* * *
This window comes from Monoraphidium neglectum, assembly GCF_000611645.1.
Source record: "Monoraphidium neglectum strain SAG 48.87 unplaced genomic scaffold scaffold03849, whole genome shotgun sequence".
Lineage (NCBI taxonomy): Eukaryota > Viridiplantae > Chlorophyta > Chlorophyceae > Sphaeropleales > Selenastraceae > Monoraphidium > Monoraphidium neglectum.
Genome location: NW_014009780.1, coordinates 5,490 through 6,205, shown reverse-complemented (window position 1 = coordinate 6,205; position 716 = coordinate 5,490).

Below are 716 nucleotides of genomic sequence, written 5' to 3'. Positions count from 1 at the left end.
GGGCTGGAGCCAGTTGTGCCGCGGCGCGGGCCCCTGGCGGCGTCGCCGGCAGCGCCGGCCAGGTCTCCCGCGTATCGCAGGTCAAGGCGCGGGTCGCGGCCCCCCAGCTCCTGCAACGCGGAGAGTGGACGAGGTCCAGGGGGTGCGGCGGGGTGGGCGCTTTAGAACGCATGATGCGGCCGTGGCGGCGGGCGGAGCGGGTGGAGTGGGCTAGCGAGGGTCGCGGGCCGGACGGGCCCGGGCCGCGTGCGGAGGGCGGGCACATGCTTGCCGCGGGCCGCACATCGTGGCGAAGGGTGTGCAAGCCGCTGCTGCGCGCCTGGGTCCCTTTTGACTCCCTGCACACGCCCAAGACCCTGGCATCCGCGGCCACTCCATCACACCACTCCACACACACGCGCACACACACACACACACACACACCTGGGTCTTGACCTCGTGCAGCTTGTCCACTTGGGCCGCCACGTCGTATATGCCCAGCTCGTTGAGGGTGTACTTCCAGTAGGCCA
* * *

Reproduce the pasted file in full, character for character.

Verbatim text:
This window comes from Monoraphidium neglectum, assembly GCF_000611645.1.
Source record: "Monoraphidium neglectum strain SAG 48.87 unplaced genomic scaffold scaffold03849, whole genome shotgun sequence".
Lineage (NCBI taxonomy): Eukaryota > Viridiplantae > Chlorophyta > Chlorophyceae > Sphaeropleales > Selenastraceae > Monoraphidium > Monoraphidium neglectum.
Genome location: NW_014009780.1, coordinates 5,490 through 6,205, shown reverse-complemented (window position 1 = coordinate 6,205; position 716 = coordinate 5,490).

Below are 716 nucleotides of genomic sequence, written 5' to 3'. Positions count from 1 at the left end.
GGGCTGGAGCCAGTTGTGCCGCGGCGCGGGCCCCTGGCGGCGTCGCCGGCAGCGCCGGCCAGGTCTCCCGCGTATCGCAGGTCAAGGCGCGGGTCGCGGCCCCCCAGCTCCTGCAACGCGGAGAGTGGACGAGGTCCAGGGGGTGCGGCGGGGTGGGCGCTTTAGAACGCATGATGCGGCCGTGGCGGCGGGCGGAGCGGGTGGAGTGGGCTAGCGAGGGTCGCGGGCCGGACGGGCCCGGGCCGCGTGCGGAGGGCGGGCACATGCTTGCCGCGGGCCGCACATCGTGGCGAAGGGTGTGCAAGCCGCTGCTGCGCGCCTGGGTCCCTTTTGACTCCCTGCACACGCCCAAGACCCTGGCATCCGCGGCCACTCCATCACACCACTCCACACACACGCGCACACACACACACACACACACACCTGGGTCTTGACCTCGTGCAGCTTGTCCACTTGGGCCGCCACGTCGTATATGCCCAGCTCGTTGAGGGTGTACTTCCAGTAGGCCA